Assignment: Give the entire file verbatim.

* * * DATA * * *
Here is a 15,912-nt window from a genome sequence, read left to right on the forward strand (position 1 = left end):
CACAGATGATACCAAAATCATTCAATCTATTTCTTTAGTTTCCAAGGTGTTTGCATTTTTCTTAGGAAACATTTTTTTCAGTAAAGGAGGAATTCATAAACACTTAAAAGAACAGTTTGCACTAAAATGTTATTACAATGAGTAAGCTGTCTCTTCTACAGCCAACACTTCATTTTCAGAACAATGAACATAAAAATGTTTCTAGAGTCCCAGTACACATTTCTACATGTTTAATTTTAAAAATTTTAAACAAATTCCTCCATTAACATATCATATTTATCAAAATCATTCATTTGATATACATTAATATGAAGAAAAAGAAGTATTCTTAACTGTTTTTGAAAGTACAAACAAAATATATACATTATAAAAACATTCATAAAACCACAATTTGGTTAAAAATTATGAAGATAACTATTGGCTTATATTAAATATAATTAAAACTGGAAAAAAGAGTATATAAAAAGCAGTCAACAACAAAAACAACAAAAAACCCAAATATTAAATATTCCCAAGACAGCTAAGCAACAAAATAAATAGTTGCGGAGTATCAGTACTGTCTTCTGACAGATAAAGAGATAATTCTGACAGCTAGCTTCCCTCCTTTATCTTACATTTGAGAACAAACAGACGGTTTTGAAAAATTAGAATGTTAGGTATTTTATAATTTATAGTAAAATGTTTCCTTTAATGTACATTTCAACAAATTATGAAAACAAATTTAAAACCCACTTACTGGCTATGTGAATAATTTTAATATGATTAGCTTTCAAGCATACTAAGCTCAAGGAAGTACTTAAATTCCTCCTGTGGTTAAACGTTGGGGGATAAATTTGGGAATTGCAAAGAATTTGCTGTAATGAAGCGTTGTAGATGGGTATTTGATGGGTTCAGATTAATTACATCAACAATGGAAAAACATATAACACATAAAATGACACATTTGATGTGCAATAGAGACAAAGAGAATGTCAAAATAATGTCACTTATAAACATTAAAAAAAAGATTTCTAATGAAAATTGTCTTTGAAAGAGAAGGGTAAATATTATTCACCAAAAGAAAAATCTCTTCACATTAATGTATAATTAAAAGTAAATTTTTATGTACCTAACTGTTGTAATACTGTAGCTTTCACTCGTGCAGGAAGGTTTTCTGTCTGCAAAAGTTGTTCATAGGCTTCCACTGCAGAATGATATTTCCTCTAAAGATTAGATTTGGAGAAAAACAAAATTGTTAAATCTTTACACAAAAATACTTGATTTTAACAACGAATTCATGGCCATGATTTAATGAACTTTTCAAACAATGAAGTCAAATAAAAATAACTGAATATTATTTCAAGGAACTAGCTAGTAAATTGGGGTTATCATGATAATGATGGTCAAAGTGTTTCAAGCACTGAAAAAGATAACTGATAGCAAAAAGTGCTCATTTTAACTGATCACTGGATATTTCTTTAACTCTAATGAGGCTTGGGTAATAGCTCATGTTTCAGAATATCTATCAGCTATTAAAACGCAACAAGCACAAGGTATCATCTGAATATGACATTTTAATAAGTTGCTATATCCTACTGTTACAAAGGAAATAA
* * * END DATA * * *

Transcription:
Here is a 15,912-nt window from a genome sequence, read left to right on the forward strand (position 1 = left end):
CACAGATGATACCAAAATCATTCAATCTATTTCTTTAGTTTCCAAGGTGTTTGCATTTTTCTTAGGAAACATTTTTTTCAGTAAAGGAGGAATTCATAAACACTTAAAAGAACAGTTTGCACTAAAATGTTATTACAATGAGTAAGCTGTCTCTTCTACAGCCAACACTTCATTTTCAGAACAATGAACATAAAAATGTTTCTAGAGTCCCAGTACACATTTCTACATGTTTAATTTTAAAAATTTTAAACAAATTCCTCCATTAACATATCATATTTATCAAAATCATTCATTTGATATACATTAATATGAAGAAAAAGAAGTATTCTTAACTGTTTTTGAAAGTACAAACAAAATATATACATTATAAAAACATTCATAAAACCACAATTTGGTTAAAAATTATGAAGATAACTATTGGCTTATATTAAATATAATTAAAACTGGAAAAAAGAGTATATAAAAAGCAGTCAACAACAAAAACAACAAAAAACCCAAATATTAAATATTCCCAAGACAGCTAAGCAACAAAATAAATAGTTGCGGAGTATCAGTACTGTCTTCTGACAGATAAAGAGATAATTCTGACAGCTAGCTTCCCTCCTTTATCTTACATTTGAGAACAAACAGACGGTTTTGAAAAATTAGAATGTTAGGTATTTTATAATTTATAGTAAAATGTTTCCTTTAATGTACATTTCAACAAATTATGAAAACAAATTTAAAACCCACTTACTGGCTATGTGAATAATTTTAATATGATTAGCTTTCAAGCATACTAAGCTCAAGGAAGTACTTAAATTCCTCCTGTGGTTAAACGTTGGGGGATAAATTTGGGAATTGCAAAGAATTTGCTGTAATGAAGCGTTGTAGATGGGTATTTGATGGGTTCAGATTAATTACATCAACAATGGAAAAACATATAACACATAAAATGACACATTTGATGTGCAATAGAGACAAAGAGAATGTCAAAATAATGTCACTTATAAACATTAAAAAAAAGATTTCTAATGAAAATTGTCTTTGAAAGAGAAGGGTAAATATTATTCACCAAAAGAAAAATCTCTTCACATTAATGTATAATTAAAAGTAAATTTTTATGTACCTAACTGTTGTAATACTGTAGCTTTCACTCGTGCAGGAAGGTTTTCTGTCTGCAAAAGTTGTTCATAGGCTTCCACTGCAGAATGATATTTCCTCTAAAGATTAGATTTGGAGAAAAACAAAATTGTTAAATCTTTACACAAAAATACTTGATTTTAACAACGAATTCATGGCCATGATTTAATGAACTTTTCAAACAATGAAGTCAAATAAAAATAACTGAATATTATTTCAAGGAACTAGCTAGTAAATTGGGGTTATCATGATAATGATGGTCAAAGTGTTTCAAGCACTGAAAAAGATAACTGATAGCAAAAAGTGCTCATTTTAACTGATCACTGGATATTTCTTTAACTCTAATGAGGCTTGGGTAATAGCTCATGTTTCAGAATATCTATCAGCTATTAAAACGCAACAAGCACAAGGTATCATCTGAATATGACATTTTAATAAGTTGCTATATCCTACTGTTACAAAGGAAATAA